The lower helm has basic instruments and controls for the anchor winch. The side windows slide for ventilation and the seat, although not adjustable is quite comfortable.
The forward cabin is accessed via a lockable door and has a double bed that will comfortably take a couple of adults. Under the infill I found a proper marine pump-out loo.
There's plenty of storage under the bunks as well as upholstered side storage strays. There's also an opening hatch for ventilation or to access the foredeck. Lighting is provided in the form of a single 12V halogen lamp.
Under the floor resides the 1000lt water tank.

 

 

UP ON TOP


The flybridge is obviously the main helm station and once up there, a full set of MerCruiser instruments provides all the necessary engine info including revs, temperature, volts, trim, oil pressure and fuel. The helm itself is centrally located with plenty of room for a passenger to port. I did find it a tad squeezy and bigger folk might struggle for room but, that said, there is a cut-away footwell for the skipper and the bench seat was well padded. The view from the flybridge is great, with bow and foredeck as well as the aft extremities all visible.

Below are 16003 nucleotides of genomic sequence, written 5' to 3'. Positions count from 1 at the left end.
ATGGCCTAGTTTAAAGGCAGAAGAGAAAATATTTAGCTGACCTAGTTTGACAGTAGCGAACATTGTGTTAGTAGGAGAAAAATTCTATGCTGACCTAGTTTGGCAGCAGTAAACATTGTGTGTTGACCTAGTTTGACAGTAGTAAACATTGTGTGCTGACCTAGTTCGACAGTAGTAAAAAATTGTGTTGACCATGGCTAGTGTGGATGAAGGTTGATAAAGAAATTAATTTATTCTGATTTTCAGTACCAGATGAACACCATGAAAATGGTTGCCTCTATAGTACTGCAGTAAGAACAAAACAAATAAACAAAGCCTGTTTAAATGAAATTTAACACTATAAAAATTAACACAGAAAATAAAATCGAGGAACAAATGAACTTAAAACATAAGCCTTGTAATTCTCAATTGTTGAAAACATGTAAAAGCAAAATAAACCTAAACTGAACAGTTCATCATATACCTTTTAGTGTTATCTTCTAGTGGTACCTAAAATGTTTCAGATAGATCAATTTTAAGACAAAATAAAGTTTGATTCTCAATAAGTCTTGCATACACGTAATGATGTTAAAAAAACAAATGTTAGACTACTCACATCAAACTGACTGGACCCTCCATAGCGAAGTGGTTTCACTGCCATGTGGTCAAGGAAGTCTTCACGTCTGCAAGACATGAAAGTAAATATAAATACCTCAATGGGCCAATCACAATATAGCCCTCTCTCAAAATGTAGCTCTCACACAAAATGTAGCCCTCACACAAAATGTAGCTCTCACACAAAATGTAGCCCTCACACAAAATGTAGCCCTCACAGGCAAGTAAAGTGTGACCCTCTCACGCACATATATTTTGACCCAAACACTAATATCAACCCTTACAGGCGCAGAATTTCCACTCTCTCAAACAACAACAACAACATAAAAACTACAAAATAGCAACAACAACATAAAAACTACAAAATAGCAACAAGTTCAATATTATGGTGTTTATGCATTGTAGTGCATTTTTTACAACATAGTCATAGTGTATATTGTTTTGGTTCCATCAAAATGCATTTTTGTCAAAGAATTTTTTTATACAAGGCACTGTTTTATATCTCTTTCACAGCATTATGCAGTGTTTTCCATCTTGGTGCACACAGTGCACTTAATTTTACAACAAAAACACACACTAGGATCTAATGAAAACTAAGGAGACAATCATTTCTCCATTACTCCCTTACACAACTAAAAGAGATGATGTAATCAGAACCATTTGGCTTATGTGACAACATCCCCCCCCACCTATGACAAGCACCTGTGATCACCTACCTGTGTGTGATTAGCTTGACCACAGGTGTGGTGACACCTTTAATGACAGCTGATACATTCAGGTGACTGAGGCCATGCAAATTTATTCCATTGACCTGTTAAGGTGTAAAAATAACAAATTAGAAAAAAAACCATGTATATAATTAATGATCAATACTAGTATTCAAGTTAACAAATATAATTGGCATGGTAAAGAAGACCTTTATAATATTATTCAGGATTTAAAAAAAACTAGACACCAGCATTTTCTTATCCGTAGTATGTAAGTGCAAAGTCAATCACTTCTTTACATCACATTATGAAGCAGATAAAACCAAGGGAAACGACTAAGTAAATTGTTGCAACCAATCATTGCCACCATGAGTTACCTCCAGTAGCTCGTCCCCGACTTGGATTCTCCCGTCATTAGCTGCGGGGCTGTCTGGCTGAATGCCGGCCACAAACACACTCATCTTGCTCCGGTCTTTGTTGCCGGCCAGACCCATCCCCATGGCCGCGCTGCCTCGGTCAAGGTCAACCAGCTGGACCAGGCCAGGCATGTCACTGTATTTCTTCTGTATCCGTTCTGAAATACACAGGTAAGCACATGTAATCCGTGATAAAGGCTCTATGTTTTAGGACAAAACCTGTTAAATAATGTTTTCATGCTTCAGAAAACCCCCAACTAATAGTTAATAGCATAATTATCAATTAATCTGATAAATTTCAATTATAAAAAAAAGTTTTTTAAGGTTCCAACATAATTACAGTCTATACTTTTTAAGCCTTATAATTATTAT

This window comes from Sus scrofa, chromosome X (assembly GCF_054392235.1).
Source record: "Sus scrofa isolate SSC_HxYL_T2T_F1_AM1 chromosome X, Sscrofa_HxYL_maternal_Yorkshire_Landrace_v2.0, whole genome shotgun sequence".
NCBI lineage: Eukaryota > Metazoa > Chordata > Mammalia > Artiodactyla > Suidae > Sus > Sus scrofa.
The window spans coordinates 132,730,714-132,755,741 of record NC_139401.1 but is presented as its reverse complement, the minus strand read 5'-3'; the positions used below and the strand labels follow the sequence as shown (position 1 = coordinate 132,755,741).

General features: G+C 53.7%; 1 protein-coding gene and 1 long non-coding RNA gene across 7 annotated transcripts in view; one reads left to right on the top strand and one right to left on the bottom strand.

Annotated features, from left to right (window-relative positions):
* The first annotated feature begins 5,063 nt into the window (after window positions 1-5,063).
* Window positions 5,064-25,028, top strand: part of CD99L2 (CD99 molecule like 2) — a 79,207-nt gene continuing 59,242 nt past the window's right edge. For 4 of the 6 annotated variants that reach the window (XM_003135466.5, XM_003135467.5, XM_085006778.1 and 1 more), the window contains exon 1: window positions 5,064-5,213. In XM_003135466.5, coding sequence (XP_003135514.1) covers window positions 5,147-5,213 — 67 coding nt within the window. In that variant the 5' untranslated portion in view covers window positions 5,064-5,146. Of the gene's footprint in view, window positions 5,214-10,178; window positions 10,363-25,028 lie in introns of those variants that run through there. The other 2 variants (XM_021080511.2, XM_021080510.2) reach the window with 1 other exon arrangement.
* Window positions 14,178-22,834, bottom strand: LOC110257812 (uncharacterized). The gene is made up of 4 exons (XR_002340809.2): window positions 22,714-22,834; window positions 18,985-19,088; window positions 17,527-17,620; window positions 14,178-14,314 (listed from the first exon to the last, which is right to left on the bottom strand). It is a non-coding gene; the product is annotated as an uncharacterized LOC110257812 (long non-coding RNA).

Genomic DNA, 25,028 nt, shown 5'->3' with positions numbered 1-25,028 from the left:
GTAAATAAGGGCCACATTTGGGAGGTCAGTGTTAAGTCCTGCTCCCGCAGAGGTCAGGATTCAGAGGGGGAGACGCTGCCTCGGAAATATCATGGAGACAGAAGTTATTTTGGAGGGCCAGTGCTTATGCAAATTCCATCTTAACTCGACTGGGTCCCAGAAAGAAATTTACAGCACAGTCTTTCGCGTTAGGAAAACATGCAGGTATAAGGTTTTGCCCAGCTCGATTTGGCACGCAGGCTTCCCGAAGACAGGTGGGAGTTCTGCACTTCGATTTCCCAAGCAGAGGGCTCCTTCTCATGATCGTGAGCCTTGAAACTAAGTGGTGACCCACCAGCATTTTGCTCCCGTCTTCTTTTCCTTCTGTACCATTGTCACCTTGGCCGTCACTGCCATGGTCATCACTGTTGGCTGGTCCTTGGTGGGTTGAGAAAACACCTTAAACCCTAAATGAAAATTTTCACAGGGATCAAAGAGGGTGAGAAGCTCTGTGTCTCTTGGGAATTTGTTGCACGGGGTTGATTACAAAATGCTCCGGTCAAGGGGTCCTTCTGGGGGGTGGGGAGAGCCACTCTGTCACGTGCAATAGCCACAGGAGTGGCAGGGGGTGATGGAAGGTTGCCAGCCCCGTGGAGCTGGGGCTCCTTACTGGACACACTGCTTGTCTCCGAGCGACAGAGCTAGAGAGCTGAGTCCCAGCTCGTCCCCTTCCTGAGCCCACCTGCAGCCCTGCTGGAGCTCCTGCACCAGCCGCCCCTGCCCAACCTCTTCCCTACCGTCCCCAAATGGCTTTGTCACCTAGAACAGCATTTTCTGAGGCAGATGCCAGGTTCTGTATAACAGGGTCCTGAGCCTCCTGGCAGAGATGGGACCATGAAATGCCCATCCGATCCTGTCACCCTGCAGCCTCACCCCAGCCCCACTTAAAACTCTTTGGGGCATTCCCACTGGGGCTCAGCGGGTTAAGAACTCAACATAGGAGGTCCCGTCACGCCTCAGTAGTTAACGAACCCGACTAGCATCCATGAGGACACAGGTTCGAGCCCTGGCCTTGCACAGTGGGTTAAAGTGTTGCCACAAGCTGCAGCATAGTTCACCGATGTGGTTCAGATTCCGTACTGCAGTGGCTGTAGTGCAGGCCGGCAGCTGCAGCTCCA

The cable steering is light and the controls easy to use. There are forward stowage lockers with hinged doors in the dash and more storage for safety equipment etc. under the seat.
The stainless steel targa-style bimini is a sturdy item and I found the clears were a necessary inclusion with about a 15-knot sou'easter blowing.
The Garmin combination combo unit was up here as was the VHF. One inclusion I'd have up on the flybridge is a remote for the stereo which is located at the lower helm station. I'd like the option of adjusting the volume from above rather than having to climb down the ladder or yell at the crew.